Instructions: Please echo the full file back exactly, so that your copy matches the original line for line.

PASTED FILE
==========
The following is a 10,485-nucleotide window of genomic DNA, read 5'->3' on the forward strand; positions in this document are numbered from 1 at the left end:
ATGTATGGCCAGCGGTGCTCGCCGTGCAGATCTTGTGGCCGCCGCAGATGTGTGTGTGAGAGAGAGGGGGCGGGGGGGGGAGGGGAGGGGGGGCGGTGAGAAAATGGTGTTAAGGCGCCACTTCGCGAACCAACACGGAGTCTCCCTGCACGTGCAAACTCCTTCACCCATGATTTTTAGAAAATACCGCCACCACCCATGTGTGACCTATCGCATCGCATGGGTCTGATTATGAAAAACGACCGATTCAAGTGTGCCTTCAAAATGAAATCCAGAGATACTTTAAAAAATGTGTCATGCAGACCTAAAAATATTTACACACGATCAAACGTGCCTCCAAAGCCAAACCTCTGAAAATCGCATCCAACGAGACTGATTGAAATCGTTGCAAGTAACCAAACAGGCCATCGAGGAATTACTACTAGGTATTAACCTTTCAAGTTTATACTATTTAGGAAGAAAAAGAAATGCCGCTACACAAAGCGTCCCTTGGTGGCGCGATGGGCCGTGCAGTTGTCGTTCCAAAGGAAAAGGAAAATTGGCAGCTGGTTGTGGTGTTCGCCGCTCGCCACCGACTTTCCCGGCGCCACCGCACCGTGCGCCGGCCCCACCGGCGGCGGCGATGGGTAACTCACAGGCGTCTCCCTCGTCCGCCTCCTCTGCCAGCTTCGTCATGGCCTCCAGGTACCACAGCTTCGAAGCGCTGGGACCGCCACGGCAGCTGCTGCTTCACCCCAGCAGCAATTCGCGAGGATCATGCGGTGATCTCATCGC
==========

The following is a 10,485-nucleotide window of genomic DNA, read 5'->3' on the forward strand; positions in this document are numbered from 1 at the left end:
ATGTATGGCCAGCGGTGCTCGCCGTGCAGATCTTGTGGCCGCCGCAGATGTGTGTGTGAGAGAGAGGGGGCGGGGGGGGGAGGGGAGGGGGGGCGGTGAGAAAATGGTGTTAAGGCGCCACTTCGCGAACCAACACGGAGTCTCCCTGCACGTGCAAACTCCTTCACCCATGATTTTTAGAAAATACCGCCACCACCCATGTGTGACCTATCGCATCGCATGGGTCTGATTATGAAAAACGACCGATTCAAGTGTGCCTTCAAAATGAAATCCAGAGATACTTTAAAAAATGTGTCATGCAGACCTAAAAATATTTACACACGATCAAACGTGCCTCCAAAGCCAAACCTCTGAAAATCGCATCCAACGAGACTGATTGAAATCGTTGCAAGTAACCAAACAGGCCATCGAGGAATTACTACTAGGTATTAACCTTTCAAGTTTATACTATTTAGGAAGAAAAAGAAATGCCGCTACACAAAGCGTCCCTTGGTGGCGCGATGGGCCGTGCAGTTGTCGTTCCAAAGGAAAAGGAAAATTGGCAGCTGGTTGTGGTGTTCGCCGCTCGCCACCGACTTTCCCGGCGCCACCGCACCGTGCGCCGGCCCCACCGGCGGCGGCGATGGGTAACTCACAGGCGTCTCCCTCGTCCGCCTCCTCTGCCAGCTTCGTCATGGCCTCCAGGTACCACAGCTTCGAAGCGCTGGGACCGCCACGGCAGCTGCTGCTTCACCCCAGCAGCAATTCGCGAGGATCATGCGGTGATCTCATCGC